MR. WOOTON: It certainly is.
THE PRESIDENT: I think that is a pretty good compliment to pay to American business. I really do.
MR. WOOTON: And that is the text of these editorials that industry by and large is doing-
THE PRESIDENT: (interposing) Yes.
MR. WOOTON:—a breath-taking job.
THE PRESIDENT: That's right. Of course, there are an awful lot of things that- oh, what will I say?- interpretative writers some people call them- columnists some people call them. (Laughter) They are not fair to business, not fair to government, either one. I will give you a very good example.
Somebody came out the other day with a story that we are way behind where we ought to be on the production of tanks. Tanks are needed. They are needed by the British in Egypt, in England, all over the place. We need them also, and yet we are way, way behind. We have only just begun turning out a few tanks. Of course, it did not tell the real story, the real story on tanks. It is not their fault. They put the thing down on paper without checking.
Now, on tanks, what happened? Last year, about last summer, from about the end of May on up to July, when they were working out the priorities, that is to say, the classification that these orders would go into, we needed to make four main divisions of production. One was airplanes, of course, and another was guns—anti-tank guns and all other kinds of guns. A third was ammunition—I would say powder and shot and shell. And the fourth was tanks. And we couldn't give an A-1 priority to all four groups because it would have slowed up the whole program group if we had given equal priority to all four groups.
So the military people were called in, and the British were called in, and we said to them, from the production point of view, one at least of these groups has got to be put in the second category. Now, we fellows were laymen—businessmen—and the Army and the Navy and the British said, '.'Well, about the last thing we need today is tanks." They didn't see the need at that time for tanks. Now, that is the best possible opinion that we could get, so out of those four groups we put the tank group into the second priority category- deliberately- on military advice- which we have to go on. Now, of course, everybody is cussing out the tank manufacturers, and cussing out the Government for being behind.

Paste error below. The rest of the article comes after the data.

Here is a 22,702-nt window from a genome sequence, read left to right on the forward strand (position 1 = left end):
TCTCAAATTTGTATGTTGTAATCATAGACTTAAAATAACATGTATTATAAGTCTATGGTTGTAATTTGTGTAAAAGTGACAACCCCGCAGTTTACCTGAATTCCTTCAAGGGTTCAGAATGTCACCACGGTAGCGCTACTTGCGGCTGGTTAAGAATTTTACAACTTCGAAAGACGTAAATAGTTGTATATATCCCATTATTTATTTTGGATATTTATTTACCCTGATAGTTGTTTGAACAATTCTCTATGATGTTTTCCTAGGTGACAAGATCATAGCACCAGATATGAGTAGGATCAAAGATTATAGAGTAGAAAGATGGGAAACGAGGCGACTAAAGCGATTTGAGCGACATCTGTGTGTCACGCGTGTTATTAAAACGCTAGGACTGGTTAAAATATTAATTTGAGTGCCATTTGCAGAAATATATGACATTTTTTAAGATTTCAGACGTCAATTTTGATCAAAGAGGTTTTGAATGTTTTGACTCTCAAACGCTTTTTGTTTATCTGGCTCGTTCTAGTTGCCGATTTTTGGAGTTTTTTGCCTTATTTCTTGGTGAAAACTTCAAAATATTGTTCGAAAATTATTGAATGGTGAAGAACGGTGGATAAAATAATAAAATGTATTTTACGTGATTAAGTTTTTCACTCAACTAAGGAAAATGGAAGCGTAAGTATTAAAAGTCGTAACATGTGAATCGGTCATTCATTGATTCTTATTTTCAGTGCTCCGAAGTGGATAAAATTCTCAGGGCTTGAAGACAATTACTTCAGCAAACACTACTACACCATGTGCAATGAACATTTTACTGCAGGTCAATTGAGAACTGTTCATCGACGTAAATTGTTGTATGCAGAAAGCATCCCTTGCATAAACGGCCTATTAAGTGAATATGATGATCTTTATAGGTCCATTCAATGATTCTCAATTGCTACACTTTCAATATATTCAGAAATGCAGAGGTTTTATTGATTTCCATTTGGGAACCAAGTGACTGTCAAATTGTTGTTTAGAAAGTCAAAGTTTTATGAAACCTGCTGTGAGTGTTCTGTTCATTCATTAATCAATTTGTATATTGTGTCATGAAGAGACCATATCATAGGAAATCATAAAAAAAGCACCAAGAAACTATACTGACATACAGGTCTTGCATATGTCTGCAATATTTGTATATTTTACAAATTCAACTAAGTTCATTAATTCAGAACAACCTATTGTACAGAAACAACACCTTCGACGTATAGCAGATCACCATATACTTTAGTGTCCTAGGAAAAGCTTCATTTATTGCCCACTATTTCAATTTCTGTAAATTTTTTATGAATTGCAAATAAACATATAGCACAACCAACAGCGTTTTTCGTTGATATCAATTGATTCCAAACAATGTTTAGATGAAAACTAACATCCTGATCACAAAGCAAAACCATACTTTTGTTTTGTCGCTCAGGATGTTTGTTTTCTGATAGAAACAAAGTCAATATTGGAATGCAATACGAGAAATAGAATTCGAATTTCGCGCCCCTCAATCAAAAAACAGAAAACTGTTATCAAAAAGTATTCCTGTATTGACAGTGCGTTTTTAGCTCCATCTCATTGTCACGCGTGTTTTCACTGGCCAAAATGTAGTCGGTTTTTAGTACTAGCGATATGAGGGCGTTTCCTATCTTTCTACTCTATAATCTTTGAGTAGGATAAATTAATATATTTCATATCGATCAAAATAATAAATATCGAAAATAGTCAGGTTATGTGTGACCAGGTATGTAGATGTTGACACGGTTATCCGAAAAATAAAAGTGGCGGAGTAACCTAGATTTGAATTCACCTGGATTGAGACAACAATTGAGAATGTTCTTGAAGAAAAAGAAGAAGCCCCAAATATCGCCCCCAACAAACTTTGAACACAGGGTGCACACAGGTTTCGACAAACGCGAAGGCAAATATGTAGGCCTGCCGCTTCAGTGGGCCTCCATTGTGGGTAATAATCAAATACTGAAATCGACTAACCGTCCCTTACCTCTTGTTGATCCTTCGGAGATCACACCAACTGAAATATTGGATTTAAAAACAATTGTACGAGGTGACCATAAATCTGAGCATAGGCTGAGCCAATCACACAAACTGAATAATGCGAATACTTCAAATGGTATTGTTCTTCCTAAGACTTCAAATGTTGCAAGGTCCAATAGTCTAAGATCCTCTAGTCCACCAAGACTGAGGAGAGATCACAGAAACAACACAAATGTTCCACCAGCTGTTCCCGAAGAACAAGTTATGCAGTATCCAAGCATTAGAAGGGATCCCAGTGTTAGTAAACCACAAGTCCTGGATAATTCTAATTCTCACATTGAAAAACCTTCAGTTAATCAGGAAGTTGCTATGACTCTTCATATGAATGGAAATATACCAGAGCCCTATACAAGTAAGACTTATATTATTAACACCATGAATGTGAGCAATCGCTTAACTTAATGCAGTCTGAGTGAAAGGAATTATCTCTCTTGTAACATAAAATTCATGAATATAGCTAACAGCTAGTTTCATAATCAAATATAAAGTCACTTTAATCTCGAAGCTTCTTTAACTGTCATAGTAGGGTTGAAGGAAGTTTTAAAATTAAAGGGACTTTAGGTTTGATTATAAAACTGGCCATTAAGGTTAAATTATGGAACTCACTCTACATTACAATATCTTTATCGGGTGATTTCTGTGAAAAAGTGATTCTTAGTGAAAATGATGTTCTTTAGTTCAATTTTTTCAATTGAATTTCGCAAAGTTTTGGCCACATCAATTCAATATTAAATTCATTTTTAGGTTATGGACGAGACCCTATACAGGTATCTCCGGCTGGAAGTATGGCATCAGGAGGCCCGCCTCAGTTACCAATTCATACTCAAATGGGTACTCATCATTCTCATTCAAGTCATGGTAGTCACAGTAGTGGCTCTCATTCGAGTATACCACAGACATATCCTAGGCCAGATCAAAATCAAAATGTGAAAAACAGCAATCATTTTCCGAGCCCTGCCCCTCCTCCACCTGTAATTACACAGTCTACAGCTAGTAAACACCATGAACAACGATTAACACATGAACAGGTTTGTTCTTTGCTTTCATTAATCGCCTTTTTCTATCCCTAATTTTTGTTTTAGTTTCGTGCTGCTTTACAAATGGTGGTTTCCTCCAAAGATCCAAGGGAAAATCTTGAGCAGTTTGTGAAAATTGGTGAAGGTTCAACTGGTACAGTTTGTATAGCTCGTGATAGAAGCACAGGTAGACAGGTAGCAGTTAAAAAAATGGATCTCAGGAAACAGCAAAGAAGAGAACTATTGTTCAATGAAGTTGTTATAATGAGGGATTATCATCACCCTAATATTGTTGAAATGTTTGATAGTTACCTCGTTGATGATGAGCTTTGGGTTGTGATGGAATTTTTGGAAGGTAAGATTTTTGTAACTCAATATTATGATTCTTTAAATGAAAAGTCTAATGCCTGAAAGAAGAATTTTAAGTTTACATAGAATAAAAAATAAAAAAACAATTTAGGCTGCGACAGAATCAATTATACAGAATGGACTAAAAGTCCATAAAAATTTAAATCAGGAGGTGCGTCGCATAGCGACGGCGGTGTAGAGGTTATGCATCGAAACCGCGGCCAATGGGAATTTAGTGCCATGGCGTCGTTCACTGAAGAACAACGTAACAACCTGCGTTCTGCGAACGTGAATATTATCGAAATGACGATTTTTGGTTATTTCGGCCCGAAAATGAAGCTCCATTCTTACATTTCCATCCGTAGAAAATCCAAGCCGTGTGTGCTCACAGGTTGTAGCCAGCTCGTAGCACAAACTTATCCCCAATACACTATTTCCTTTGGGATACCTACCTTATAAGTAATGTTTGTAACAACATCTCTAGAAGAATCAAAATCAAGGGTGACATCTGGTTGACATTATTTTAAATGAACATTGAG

Well, that is just an illustration of how you have to know all of the surrounding facts before you can write intelligently on some particular thing that you hear. I think it is probably a good illustration.
MR. WOOTON: It certainly is. Well, Mr. President—
THE PRESIDENT: (interposing) It's good to see you all.
MR. WOOTON: I think it's mighty fine of you to see us, and in behalf of these editors, I thank you very, very much.
THE PRESIDENT: If there's anything we can do to help, let us know.
MR. WOOTON: Thank you, Mr. President.
Franklin D. Roosevelt, Press Conference Online by Gerhard Peters and John T. Woolley, The American Presidency Project https://www.presidency.ucsb.edu/node/209604